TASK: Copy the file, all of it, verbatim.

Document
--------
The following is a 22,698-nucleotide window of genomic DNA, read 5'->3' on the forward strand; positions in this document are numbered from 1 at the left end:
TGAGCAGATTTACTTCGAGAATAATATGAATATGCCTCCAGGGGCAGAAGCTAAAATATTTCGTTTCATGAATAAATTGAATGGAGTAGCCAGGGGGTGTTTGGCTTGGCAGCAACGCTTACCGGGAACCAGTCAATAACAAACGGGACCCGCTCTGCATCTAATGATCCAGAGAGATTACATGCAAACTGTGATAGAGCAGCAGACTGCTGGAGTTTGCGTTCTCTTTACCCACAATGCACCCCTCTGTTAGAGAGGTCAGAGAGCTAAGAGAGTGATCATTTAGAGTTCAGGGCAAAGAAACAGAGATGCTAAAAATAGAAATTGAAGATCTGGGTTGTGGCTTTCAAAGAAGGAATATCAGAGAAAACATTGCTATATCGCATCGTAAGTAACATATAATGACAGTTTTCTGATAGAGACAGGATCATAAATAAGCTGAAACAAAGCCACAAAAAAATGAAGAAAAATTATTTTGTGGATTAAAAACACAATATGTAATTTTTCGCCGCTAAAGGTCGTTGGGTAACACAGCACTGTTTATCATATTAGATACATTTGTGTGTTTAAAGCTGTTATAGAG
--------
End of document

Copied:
The following is a 22,698-nucleotide window of genomic DNA, read 5'->3' on the forward strand; positions in this document are numbered from 1 at the left end:
TGAGCAGATTTACTTCGAGAATAATATGAATATGCCTCCAGGGGCAGAAGCTAAAATATTTCGTTTCATGAATAAATTGAATGGAGTAGCCAGGGGGTGTTTGGCTTGGCAGCAACGCTTACCGGGAACCAGTCAATAACAAACGGGACCCGCTCTGCATCTAATGATCCAGAGAGATTACATGCAAACTGTGATAGAGCAGCAGACTGCTGGAGTTTGCGTTCTCTTTACCCACAATGCACCCCTCTGTTAGAGAGGTCAGAGAGCTAAGAGAGTGATCATTTAGAGTTCAGGGCAAAGAAACAGAGATGCTAAAAATAGAAATTGAAGATCTGGGTTGTGGCTTTCAAAGAAGGAATATCAGAGAAAACATTGCTATATCGCATCGTAAGTAACATATAATGACAGTTTTCTGATAGAGACAGGATCATAAATAAGCTGAAACAAAGCCACAAAAAAATGAAGAAAAATTATTTTGTGGATTAAAAACACAATATGTAATTTTTCGCCGCTAAAGGTCGTTGGGTAACACAGCACTGTTTATCATATTAGATACATTTGTGTGTTTAAAGCTGTTATAGAG